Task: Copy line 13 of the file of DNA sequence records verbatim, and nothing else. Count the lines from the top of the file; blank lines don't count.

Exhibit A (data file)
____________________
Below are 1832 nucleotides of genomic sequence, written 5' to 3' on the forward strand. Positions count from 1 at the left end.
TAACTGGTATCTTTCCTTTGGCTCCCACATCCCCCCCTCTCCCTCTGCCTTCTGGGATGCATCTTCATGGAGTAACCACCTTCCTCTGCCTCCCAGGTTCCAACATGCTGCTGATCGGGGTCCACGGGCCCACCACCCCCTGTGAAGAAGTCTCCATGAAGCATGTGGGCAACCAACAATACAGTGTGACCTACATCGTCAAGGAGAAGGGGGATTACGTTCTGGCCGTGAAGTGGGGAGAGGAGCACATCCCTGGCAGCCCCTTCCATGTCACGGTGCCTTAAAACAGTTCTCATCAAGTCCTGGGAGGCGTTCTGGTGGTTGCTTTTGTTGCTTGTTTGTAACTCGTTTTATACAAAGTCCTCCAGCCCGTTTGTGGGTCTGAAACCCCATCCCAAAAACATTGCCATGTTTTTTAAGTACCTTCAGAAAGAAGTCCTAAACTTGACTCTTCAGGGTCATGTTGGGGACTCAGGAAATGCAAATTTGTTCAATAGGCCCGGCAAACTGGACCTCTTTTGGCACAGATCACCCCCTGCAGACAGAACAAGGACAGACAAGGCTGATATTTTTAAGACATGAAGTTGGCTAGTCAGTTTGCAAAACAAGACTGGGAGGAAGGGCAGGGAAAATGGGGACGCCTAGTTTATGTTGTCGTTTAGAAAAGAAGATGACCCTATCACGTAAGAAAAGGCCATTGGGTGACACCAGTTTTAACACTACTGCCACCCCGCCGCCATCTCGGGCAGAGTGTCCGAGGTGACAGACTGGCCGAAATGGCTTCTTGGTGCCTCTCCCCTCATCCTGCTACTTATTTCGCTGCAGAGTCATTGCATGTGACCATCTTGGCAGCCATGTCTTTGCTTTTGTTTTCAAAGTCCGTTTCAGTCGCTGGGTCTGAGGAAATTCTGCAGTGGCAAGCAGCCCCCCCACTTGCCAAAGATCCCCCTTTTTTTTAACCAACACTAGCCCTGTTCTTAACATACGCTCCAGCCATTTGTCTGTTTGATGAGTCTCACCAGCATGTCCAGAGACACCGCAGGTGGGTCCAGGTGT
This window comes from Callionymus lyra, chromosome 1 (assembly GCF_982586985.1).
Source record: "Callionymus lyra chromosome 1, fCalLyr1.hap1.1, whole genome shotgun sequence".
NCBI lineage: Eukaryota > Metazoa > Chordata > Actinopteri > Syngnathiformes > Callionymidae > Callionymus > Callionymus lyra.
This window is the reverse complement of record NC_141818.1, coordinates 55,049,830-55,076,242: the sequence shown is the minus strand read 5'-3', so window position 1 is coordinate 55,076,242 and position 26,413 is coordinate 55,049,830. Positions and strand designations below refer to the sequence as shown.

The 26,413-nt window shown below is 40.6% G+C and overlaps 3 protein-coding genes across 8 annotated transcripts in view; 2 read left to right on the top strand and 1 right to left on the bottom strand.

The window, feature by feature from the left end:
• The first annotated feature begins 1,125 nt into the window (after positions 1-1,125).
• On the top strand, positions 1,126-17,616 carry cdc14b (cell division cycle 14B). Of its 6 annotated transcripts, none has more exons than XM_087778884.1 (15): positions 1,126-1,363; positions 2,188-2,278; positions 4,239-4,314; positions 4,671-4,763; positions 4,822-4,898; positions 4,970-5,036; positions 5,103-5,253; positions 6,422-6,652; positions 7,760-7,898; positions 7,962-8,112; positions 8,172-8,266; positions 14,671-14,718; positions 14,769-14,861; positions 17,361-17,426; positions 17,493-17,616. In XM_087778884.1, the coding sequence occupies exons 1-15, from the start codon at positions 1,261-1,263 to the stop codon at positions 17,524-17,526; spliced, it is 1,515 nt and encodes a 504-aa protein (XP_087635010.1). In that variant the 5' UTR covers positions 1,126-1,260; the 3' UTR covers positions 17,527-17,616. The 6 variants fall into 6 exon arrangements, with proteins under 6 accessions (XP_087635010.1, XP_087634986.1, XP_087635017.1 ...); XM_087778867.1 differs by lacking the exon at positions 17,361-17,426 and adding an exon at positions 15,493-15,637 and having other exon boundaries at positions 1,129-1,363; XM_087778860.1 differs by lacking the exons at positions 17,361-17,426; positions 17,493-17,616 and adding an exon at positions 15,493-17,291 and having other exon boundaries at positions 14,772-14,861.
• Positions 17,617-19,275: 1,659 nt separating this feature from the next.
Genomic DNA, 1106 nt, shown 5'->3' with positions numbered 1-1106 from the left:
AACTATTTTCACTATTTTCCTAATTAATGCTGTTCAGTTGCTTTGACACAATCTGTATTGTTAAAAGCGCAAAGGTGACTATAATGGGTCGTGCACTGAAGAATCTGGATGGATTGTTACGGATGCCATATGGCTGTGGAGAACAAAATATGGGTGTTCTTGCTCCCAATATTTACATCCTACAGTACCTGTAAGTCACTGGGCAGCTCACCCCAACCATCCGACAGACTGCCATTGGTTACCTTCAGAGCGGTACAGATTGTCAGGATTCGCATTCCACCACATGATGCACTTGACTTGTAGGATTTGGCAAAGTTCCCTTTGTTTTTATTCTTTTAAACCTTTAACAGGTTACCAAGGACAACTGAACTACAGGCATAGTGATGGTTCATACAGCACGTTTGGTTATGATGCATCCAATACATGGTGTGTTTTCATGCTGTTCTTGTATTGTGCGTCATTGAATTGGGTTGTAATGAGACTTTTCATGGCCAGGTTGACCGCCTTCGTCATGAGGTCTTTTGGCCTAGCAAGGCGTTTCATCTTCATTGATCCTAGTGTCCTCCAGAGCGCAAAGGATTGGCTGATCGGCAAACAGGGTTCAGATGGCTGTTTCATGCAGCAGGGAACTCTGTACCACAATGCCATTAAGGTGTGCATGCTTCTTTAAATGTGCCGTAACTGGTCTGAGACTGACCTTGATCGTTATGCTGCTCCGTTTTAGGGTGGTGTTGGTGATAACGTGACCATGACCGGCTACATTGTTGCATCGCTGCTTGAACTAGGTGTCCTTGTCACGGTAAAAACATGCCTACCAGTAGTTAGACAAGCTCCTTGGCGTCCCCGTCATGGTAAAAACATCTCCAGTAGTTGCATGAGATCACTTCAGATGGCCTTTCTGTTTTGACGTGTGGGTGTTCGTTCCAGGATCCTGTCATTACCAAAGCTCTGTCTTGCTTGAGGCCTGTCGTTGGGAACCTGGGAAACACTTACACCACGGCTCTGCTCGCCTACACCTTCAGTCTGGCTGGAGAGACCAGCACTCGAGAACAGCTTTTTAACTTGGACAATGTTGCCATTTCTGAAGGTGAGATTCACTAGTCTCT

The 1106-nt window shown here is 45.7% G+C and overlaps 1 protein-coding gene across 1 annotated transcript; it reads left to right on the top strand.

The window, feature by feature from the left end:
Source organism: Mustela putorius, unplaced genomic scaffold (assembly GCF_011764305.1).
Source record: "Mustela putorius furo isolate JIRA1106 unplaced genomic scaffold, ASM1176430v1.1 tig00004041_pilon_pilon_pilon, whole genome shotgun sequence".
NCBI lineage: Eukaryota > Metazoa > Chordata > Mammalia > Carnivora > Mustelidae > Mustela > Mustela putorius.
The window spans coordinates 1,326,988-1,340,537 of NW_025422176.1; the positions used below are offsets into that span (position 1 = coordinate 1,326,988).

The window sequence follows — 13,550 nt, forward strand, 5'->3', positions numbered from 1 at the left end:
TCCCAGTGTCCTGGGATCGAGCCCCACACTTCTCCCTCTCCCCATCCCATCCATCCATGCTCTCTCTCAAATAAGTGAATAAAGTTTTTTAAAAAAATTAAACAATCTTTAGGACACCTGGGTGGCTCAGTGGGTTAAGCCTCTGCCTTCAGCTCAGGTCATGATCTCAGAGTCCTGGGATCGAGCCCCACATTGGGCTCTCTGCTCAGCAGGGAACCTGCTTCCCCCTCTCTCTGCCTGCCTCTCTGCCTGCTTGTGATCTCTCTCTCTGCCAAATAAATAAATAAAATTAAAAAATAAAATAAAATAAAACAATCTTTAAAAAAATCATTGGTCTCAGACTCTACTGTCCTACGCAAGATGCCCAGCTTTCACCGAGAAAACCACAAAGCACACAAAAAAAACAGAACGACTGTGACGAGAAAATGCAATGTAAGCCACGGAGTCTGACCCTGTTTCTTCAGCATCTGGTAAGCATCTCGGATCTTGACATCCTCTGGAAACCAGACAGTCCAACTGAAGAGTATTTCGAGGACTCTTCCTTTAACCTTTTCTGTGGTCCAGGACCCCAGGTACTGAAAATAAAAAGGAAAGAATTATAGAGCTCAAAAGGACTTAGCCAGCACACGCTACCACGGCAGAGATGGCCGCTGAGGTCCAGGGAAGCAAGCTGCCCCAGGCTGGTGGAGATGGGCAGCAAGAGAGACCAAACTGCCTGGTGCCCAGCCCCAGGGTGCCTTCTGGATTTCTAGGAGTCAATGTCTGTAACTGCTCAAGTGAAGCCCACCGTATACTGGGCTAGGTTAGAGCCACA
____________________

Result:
AACTATTTTCACTATTTTCCTAATTAATGCTGTTCAGTTGCTTTGACACAATCTGTATTGTTAAAAGCGCAAAGGTGACTATAATGGGTCGTGCACTGAAGAATCTGGATGGATTGTTACGGATGCCATATGGCTGTGGAGAACAAAATATGGGTGTTCTTGCTCCCAATATTTACATCCTACAGTACCTGTAAGTCACTGGGCAGCTCACCCCAACCATCCGACAGACTGCCATTGGTTACCTTCAGAGCGGTACAGATTGTCAGGATTCGCATTCCACCACATGATGCACTTGACTTGTAGGATTTGGCAAAGTTCCCTTTGTTTTTATTCTTTTAAACCTTTAACAGGTTACCAAGGACAACTGAACTACAGGCATAGTGATGGTTCATACAGCACGTTTGGTTATGATGCATCCAATACATGGTGTGTTTTCATGCTGTTCTTGTATTGTGCGTCATTGAATTGGGTTGTAATGAGACTTTTCATGGCCAGGTTGACCGCCTTCGTCATGAGGTCTTTTGGCCTAGCAAGGCGTTTCATCTTCATTGATCCTAGTGTCCTCCAGAGCGCAAAGGATTGGCTGATCGGCAAACAGGGTTCAGATGGCTGTTTCATGCAGCAGGGAACTCTGTACCACAATGCCATTAAGGTGTGCATGCTTCTTTAAATGTGCCGTAACTGGTCTGAGACTGACCTTGATCGTTATGCTGCTCCGTTTTAGGGTGGTGTTGGTGATAACGTGACCATGACCGGCTACATTGTTGCATCGCTGCTTGAACTAGGTGTCCTTGTCACGGTAAAAACATGCCTACCAGTAGTTAGACAAGCTCCTTGGCGTCCCCGTCATGGTAAAAACATCTCCAGTAGTTGCATGAGATCACTTCAGATGGCCTTTCTGTTTTGACGTGTGGGTGTTCGTTCCAGGATCCTGTCATTACCAAAGCTCTGTCTTGCTTGAGGCCTGTCGTTGGGAACCTGGGAAACACTTACACCACGGCTCTGCTCGCCTACACCTTCAGTCTGGCTGGAGAGACCAGCACTCGAGAACAGCTTTTTAACTTGGACAATGTTGCCATTTCTGAAGGTGAGATTCACTAGTCTCT